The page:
Increased surveillance in the Med and policing Libya's southern border
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On Thursday there will be an Informal Justice and Home Affairs Council meeting in Malta under the Maltese Council Presidency. Among the issues under discussion will be the latest attempt to end the movement of refugees into Libya and then on to Italy. This is set out in a Joint Communication from the Commission and the EEAS (European External Action Service): Migration on the Central Mediterranean route: Managing flows, saving lives (JOIN 4-17,pdf)
While Commission President Juncker recognises that: "First and foremost, stability in Libya and the region as a whole is required" most plans are already known. Two new initiatives are speeding up the introduction of the "Seahorse Mediterranean Network" and using the Common Security and Defence Policy (CSDP) mission to strengthen Libya's southern border controls. Managing migration along the Central Mediterranean Route Commission contributes to Malta discussion (Press release, pdf)
Seahorse Mediterranean Network
This programme involves:
"the Seahorse Mediterranean Network programme, aiming to strengthen Libyan border surveillance and implemented by seven Member States, with the Spanish Guardia Civil in the lead. This should now be stepped up so that complementary action means that the full range of needs identified can be met"
The seven EU Member states taking part are: Spain, Italy, Malta, France, Greece, Cyprus and Portugal. A first priority is to make the Seahorse Mediterranean Network operational in spring 2017:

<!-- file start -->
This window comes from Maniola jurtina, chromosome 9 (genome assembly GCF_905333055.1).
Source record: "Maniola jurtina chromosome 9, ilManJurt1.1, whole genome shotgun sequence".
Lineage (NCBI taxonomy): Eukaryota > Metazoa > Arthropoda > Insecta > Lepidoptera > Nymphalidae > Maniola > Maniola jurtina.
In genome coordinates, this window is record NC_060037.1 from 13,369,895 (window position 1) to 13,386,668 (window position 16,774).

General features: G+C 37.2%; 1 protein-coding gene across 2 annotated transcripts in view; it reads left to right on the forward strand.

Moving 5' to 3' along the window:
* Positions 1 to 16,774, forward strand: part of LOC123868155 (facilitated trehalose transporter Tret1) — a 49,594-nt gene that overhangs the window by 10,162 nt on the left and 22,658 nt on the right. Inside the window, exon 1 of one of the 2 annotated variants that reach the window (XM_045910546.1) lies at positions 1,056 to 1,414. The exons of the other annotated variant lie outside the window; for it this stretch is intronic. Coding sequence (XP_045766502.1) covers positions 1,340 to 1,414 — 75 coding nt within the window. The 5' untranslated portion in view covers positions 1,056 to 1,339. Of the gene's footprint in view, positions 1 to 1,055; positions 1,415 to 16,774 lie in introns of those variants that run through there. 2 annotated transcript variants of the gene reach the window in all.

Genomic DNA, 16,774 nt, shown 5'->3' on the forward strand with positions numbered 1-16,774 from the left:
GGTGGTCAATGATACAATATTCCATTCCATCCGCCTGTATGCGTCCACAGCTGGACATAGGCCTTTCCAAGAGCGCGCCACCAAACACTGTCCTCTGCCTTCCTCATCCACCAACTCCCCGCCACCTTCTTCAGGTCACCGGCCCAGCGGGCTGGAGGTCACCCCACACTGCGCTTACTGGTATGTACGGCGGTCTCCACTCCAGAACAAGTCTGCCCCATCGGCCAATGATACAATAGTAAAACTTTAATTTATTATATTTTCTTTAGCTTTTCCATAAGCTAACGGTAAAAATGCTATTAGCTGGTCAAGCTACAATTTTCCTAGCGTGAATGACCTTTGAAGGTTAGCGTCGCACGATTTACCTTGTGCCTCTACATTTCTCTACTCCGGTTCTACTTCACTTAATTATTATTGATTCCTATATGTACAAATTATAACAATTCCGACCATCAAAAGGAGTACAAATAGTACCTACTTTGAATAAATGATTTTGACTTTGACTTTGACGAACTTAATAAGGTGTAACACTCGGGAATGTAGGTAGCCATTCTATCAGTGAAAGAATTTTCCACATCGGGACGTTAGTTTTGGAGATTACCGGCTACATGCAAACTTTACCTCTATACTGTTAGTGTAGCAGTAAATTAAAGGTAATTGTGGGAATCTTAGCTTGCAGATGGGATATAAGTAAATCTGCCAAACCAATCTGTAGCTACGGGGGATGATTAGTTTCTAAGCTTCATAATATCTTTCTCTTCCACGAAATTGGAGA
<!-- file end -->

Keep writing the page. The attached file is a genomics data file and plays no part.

"Using the satellite-supported communication infrastructure of the Seahorse Mediterranean Network, to be established this year, the Libyan Coast Guard will be able to exchange information on incidents and coordinate patrolling and rescue activities with the coast guards of neighbouring countries, making a major contribution to rescue operations. The European Border and Coast Guard Agency will support this cooperation with regular monitoring and surveillance information"
"Italy, Malta, Greece, Cyprus, France, Spain and Portugal have connected their Eurosur national coordination centres for border surveillance to the Seahorse Mediterranean Network. Work is underway to ensure that the Libyan Coast Guard has the equipment it needs to connect with Member States, so that all will be able to inform each other about incidents in near-real time, and coordinate their patrolling activities."
Policing Libya's southern border
Key to this move will be the:
"Supply of technologies, vehicles and other means should also be envisaged to improve the control of the land border between Libya and the neighbouring countries."
"There are a variety of EU efforts, in particular the Common Security and Defence Policy (CSDP) missions and projects deployed across the region, which contribute in addressing this challenge.... The EU's contribution to migration management to the South of Libya includes support to security and defence capacity building"
This will be backed up by:
"the Africa-Frontex Intelligence Community, which provides a framework for regular knowledge and intelligence sharing in the field of border security, and could develop risk analysis and deploy short-term missions to identify migration routes and possible shifts, with a possible support of satellite images."
The underlying problem the EU has is that there is not a stable government or state agencies in place with whom it can work. This week the European Commissioner Dimitris Avramopoulos told the European Parliament's civil liberties committee that; "we are far from being able to say that we have succeeded in entering into discussion with them". He confirmed that on the ground the situation is "very complicated to manage".
Keep in touch: Statewatch Observatory: Refugee crisis in the Med and inside the EU: Daily news (updated through the day), commentaries and official documents
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